Assistant Professor Joey Key, left, shows Jomardee Perkins and Paul Marsh a model interferometer that splits a green laser beam.(Marc Studer photos)
By Douglas Esser
Two University of Washington Bothell students shared the excitement of making major astronomical discoveries this summer using the Laser Interferometer Gravitational-wave Observatory (LIGO), which recently won a Nobel Prize for its three founders.
Paul Marsh is a second-year graduate student in electrical engineering. Jomardee Perkins is a senior in physics. Both are members of the UW Bothell LIGO Scientific Collaboration Group led by Joey Shapiro Key, assistant professor of physics in the School of Science, Technology, Engineering & Mathematics.
With installations at Hanford in eastern Washington and in Livingston, Louisiana, LIGO is funded by the National Science Foundation and operated by MIT and Cal Tech, whose scientists won the latest Nobel Prize in physics. Operations and research involve the collaboration of more than 1,000 scientists around the world.
The first detection of the merger of two black holes in 2015 confirmed a prediction made by Albert Einstein and opened a new window in astronomy that observes ripples in space and time. Since then, LIGO has detected three more black hole mergers. The latest, detected Aug. 14, was confirmed and refined by the Virgo observatory in Italy.
Just three days later, on Aug. 17, LIGO detected the collision of two neutron stars, which is potentially more significant because it was confirmed by visible light telescopes.
“This is what we call multimessenger astrophysics,” said Key, above left. “Really, it’s new science.”
The exhilaration of working on a scientific discovery “makes you want to study hard, get your degree and be a scientist,” said Key.
The two UW Bothell students happened to be working closely with LIGO over the summer. Marsh was a LIGO fellow, a paid intern working three months at Hanford. Perkins was a paid research student working from Seattle.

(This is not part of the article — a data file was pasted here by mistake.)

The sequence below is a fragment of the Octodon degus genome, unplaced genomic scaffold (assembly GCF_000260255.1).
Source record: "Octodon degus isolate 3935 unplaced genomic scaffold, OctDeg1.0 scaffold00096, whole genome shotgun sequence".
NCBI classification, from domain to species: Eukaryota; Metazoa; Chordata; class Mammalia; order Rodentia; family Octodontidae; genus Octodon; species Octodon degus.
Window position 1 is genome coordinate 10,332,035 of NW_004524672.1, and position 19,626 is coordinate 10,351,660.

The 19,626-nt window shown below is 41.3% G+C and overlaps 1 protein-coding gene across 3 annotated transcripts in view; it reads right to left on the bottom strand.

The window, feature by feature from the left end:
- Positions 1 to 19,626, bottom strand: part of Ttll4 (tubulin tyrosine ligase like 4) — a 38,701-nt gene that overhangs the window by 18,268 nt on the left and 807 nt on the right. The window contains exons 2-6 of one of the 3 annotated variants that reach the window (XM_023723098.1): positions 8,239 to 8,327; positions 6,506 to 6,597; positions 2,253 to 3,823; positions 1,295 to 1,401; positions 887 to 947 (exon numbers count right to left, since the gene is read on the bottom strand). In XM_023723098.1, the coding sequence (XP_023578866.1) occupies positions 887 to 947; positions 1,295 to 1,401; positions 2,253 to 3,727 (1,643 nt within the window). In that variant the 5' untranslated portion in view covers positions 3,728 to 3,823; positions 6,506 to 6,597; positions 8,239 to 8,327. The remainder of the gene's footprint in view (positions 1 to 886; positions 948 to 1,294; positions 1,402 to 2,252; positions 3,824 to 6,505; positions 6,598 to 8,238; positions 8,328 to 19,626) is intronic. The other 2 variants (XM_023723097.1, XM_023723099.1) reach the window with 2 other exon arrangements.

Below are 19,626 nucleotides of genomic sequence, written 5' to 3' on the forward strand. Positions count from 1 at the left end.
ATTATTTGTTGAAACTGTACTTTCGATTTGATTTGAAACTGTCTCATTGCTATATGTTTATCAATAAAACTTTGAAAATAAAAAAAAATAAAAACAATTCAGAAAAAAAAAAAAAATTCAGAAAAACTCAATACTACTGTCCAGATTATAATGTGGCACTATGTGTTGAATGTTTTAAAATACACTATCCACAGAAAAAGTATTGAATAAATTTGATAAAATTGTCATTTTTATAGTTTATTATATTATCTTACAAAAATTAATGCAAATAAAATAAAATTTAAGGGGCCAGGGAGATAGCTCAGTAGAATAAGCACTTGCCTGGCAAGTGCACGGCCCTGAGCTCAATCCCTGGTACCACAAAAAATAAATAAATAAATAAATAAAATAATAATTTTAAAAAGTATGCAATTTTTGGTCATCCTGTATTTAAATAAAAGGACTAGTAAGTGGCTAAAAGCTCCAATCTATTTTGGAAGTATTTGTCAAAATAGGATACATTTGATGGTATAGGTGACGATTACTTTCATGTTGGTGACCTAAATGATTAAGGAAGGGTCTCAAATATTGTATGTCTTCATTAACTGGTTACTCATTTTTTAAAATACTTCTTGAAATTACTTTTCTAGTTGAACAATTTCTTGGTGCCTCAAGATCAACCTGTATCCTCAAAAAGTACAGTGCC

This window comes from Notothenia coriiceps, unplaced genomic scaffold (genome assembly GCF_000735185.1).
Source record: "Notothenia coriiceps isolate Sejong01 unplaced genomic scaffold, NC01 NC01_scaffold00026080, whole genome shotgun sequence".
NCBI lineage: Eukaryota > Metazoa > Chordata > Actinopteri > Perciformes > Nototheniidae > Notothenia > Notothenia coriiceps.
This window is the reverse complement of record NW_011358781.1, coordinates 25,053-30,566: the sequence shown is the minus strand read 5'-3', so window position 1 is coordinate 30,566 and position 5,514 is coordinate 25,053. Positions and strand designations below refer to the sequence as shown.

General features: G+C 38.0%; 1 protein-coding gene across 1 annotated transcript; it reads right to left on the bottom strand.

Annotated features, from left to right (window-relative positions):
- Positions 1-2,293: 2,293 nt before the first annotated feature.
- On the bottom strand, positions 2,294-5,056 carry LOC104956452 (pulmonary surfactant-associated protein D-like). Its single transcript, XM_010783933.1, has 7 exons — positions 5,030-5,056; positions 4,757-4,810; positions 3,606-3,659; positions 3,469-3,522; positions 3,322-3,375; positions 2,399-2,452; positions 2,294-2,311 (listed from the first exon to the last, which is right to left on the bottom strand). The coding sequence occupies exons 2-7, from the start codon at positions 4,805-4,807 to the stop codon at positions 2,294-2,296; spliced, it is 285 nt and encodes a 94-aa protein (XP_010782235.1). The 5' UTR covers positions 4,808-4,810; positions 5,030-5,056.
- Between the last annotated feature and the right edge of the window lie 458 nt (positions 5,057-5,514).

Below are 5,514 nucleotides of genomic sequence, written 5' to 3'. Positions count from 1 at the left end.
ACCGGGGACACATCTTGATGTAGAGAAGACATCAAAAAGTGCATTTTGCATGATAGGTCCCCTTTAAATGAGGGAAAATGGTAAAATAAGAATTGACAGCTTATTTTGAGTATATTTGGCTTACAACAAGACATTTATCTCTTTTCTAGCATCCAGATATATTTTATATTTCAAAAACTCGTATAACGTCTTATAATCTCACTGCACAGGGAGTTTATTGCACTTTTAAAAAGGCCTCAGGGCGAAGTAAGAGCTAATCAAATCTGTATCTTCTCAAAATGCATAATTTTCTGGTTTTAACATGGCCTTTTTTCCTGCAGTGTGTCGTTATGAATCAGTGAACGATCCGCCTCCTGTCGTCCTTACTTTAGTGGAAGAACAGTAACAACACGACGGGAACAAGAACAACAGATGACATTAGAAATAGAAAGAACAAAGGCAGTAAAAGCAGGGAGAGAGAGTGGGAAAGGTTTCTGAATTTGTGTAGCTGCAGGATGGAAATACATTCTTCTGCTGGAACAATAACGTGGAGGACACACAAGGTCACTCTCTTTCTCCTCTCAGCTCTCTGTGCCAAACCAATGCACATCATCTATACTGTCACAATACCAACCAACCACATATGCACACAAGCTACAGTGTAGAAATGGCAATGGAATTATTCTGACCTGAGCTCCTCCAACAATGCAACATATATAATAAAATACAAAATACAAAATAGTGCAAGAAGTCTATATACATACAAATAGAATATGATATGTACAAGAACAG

“Even the routine was pretty mind-blowing,” said Marsh, left, about analyzing data and conducting tests with 30 experienced experts at Hanford. “The excitement level went through the roof when we started seeing detections.”
Everyone was excited by the binary black hole event. Then they saw the binary neutron star event.
“This is an entirely new type of detection. It’s not been done before,” Marsh said.
Marsh credits Key and UW Bothell for putting him in the right place at the right time.
“Dr. Key’s enthusiasm for all aspects of gravitational wave astronomy, both theoretical and experimental, is infectious,” Marsh said. “The versatile problem-solving abilities and multifaceted education I’ve so far received at UW Bothell helped me greatly in attacking the myriad problems.”
Marsh remains interested in LIGO but plans to apply for a doctorate in bioengineering to follow up on research he has conducted at UW Bothell with Assistant Professor Hung Cao.
The job for Perkins, left, was to help identify and classify glitches in the sensitive LIGO system, weeding out transient noises from other sources such as a passing truck.
As part of the collaboration group, working as a Washington NASA Space Grant Consortium intern, Perkins communicated with scientists at top institutions all over the world.
“It was amazing because I never expected this — being able to get in touch with all this LIGO science and expand my knowledge in gravitational wave astronomy,” Perkins said. “I’m grateful I’m able to have this huge network. Now I want to pursue being a scientist, continuing this work.”
A representation that combines both the LIGO-Hanford and LIGO-Livingston data showing the track of the binary neutron star merger known as GW170817. (LIGO/Virgo/Alex Nitz)